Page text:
Morgan Stanley has predicted a boom in solar-plus-storage in Australia, calling PV a direct substitute for grid power and warning investors that the incumbent energy industry has been slow to react to trends.
The finance group has issued a report, Asia insight: solar & batteries, setting out how Australia is becoming a “testing ground for rooftop solar and household batteries”. In a scenario which will be familiar to readers of Energy-Storage.News and PV Tech, high electricity tariffs and competitive markets, coupled with environmentally conscious consumers mean that industry observers like specialist industry analysts and researchers have already highlighted the region’s potential.
Morgan Stanley said in its 40-page report that it disagreed with the concerns of the sceptical market, which currently appears to hold the consensus that since the economics of batteries are marginal, offering payback times in excess of 10 years, adoption will not come quickly. Similarly, the investment advisory report also demonstrated a belief that Australia’s rooftop solar market still has at least a decade of high installation figures to look forward to.
Sharp fall in costs over next two years
The report’s authors modelled a number of scenarios and predicted that in the highest case scenario, a million Australian households could have installed battery storage systems by 2020, equal to about 6GWh.
“In our view, investments to avoid bills, are highly valued by consumers,” the report stated.
Installed costs for household batteries average out at around AUS$1,500 (US$1,120) per kWh, with “cost per kWh used” between around 50 – 100 cents a kilowatt-hour. Morgan Stanley also predicted a sharp fall – about 40% - in costs over the next two years, driven by a combination of factors including battery costs falling in tandem with the EV industry and inverter cost drops. Battery and inverter comprise approximately 70% of system costs as it stands. Morgan Stanley expects that if system prices can fall to around AUS$5,000, they will have hit a “magic” price point.
'Mainstream market' by 2018
A “mainstream market” will develop by 2018, Morgan Stanley predicted. Increased standardisation of contracts for batteries and the streamlining of the installation process, which equipment innovations such as modular batteries will contribute to, are also expected to drive the market forward. For instance, one distribution network operator, SA Power, in South Australia, is offering batteries at a significant discount as part of Australia’s biggest test of combined solar and energy storage in an established community.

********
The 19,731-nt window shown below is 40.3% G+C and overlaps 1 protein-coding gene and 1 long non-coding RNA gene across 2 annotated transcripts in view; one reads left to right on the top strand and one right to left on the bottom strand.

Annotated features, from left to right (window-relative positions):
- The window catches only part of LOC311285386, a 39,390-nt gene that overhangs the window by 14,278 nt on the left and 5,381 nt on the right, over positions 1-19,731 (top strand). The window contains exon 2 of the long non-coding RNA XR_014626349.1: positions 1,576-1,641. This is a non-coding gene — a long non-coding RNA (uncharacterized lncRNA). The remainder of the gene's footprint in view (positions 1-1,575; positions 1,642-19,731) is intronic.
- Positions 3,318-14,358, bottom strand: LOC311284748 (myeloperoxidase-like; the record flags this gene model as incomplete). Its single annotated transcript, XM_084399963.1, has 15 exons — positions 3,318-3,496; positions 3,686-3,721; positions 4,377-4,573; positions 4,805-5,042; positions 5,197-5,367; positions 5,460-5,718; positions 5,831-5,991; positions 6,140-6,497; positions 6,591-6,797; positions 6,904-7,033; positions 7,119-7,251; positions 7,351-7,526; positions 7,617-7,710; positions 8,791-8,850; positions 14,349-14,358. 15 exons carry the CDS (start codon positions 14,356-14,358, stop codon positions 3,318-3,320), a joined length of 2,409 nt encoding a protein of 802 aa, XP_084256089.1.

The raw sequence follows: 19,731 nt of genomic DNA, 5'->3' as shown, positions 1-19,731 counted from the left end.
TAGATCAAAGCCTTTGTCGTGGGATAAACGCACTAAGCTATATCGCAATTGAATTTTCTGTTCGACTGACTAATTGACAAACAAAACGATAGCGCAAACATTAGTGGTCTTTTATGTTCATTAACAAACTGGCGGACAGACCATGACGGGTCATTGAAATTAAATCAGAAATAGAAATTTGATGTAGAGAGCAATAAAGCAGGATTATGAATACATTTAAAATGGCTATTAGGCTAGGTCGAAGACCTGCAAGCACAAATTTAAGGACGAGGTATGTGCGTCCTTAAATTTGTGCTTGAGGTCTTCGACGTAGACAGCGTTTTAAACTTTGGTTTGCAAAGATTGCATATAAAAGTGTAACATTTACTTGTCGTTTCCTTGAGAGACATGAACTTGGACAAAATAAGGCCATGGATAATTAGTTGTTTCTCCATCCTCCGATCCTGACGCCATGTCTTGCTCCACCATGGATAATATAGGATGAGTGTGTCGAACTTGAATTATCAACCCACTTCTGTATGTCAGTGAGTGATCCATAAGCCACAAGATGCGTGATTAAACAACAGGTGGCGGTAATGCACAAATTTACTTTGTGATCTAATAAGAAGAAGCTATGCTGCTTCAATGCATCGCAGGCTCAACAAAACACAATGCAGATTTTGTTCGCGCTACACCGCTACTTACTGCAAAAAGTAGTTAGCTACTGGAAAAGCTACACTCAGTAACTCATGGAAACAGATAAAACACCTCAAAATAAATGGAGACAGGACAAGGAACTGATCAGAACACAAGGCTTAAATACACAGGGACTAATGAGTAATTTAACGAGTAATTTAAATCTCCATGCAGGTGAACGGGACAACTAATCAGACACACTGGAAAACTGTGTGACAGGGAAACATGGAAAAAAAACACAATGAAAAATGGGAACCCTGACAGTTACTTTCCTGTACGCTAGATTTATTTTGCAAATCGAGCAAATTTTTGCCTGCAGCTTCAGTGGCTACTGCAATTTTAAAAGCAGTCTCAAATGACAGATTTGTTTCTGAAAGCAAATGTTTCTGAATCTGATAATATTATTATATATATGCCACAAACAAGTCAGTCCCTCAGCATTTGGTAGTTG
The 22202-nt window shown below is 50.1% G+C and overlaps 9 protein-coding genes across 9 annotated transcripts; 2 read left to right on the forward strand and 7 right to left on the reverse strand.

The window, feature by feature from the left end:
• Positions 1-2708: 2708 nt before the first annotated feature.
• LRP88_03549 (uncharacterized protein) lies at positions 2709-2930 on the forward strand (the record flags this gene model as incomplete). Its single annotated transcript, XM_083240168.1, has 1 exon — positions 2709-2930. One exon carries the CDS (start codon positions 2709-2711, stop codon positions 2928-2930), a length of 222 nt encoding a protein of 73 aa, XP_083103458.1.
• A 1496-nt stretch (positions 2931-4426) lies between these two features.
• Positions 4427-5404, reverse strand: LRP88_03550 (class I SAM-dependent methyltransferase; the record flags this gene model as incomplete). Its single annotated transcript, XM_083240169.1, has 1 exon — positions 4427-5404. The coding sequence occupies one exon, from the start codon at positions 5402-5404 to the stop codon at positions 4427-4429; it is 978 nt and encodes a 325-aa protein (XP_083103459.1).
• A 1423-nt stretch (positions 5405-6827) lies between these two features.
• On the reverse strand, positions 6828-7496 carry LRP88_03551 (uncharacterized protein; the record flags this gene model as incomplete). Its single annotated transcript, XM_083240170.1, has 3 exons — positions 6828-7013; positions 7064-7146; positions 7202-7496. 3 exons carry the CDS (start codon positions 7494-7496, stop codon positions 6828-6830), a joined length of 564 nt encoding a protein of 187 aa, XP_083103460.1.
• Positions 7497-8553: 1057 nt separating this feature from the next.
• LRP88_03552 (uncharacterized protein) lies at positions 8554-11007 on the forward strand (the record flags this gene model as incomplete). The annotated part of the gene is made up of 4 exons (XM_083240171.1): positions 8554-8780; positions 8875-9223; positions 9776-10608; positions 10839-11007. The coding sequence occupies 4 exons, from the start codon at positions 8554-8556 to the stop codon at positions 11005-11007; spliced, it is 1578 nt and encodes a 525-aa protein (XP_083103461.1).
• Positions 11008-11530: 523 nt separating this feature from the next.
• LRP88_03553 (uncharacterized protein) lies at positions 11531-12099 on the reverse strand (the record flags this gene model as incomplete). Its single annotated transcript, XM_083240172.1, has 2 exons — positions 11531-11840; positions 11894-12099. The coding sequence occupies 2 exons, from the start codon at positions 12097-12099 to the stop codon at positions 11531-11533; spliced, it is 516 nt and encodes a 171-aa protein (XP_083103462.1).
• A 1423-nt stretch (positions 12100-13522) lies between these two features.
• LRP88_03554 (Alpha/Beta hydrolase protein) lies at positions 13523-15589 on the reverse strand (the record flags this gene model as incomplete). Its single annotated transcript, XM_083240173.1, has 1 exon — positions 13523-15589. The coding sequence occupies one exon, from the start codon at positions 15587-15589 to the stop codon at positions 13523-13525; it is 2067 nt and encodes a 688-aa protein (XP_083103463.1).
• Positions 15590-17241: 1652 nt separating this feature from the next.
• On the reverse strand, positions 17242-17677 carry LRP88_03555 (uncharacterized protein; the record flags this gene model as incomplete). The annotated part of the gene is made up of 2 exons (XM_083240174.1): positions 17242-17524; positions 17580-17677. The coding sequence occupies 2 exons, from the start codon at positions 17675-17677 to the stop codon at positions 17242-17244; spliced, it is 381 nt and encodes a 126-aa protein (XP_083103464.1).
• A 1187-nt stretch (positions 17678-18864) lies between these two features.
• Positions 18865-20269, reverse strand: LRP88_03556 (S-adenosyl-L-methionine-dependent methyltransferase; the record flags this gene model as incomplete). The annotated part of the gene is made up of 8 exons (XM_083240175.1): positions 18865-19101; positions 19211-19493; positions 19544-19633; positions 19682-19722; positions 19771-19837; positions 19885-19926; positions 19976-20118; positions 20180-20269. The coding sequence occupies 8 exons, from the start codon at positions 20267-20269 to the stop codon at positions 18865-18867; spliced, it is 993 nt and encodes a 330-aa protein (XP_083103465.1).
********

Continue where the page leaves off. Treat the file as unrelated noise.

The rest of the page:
SA Power Networks, which serves more than three-quarters of a million customers through its distribution networks, is advertising the programme on its website and looking to recruit ‘volunteer’ customers. The distribution grid operator is set to issue around 100 Tesla Energy and Samsung batteries to examine the benefits of combining solar and battery storage as a means of deferring the cost of investment in network infrastructure, which will be needed to meet growth in local electricity demand.
The cost of battery storage systems could be between AUS$10,000 and AUS$20,000 retail, but SA Power is offering them to customers “for half that, at less than AUS$3,600” according to reported comments by the company’s head of stakeholder engagement, Paul Roberts.
Morgan Stanley said the success of such schemes could bring expected payback times for solar-plus-storage down to around seven years. Specialist industry observers including Navigant Research and Lux Research have said that they expect to see standardisation of contracts and better scaled utility and grid programmes to drive on progress in the global industry, with this year considered something of a turning point.
Utilities reacting slowly to changing dynamics
The report assesses the different dynamics of Australia’s regional markets, with feed-in tariffs (FiTs) set on a local basis and expiring on different timescales.
The report also states it is unlikely batteries will be supported by government subsidy schemes, but that any top-down measures to stimulate deployment would be likely to have a positive effect on accelerating the market.
It is important to note that the report only takes into account the economics of batteries for solar self-consumption when modelling possible payback periods, for the most part. New business models, such as aggregating dozens or even hundreds of household systems to provide grid or capacity services by forming virtual power plants and joining ancillary services’ programmes could bring down the payback further and change how storage was viewed by investors.
The report also looks at the impact of these market trends on the existing energy mainstream. Taking two of the country’s biggest utilities, AGL and Origin, Morgan Stanley in some detail explains how it believes the two – and their contemporaries – have been slow to react. In limited areas where they had made specific and pro-active commitments to "new energy" strategies, however, they and other utilities had been successful.
“Rooftop solar (with or without batteries) is a direct substitute for grid power, and we think the industry response is at best a defense strategy, not a driver of earnings growth,” Morgan Stanley wrote.
While retailers are losing less money from sales, financing and retaining customers, they are also losing grid energy sales.
In all, Morgan Stanley predicts Australia’s rooftop PV market to number 500MW to 800MW in annual installations going forward, and batteries to be both a powerful driver for and beneficiary of, this continued market momentum.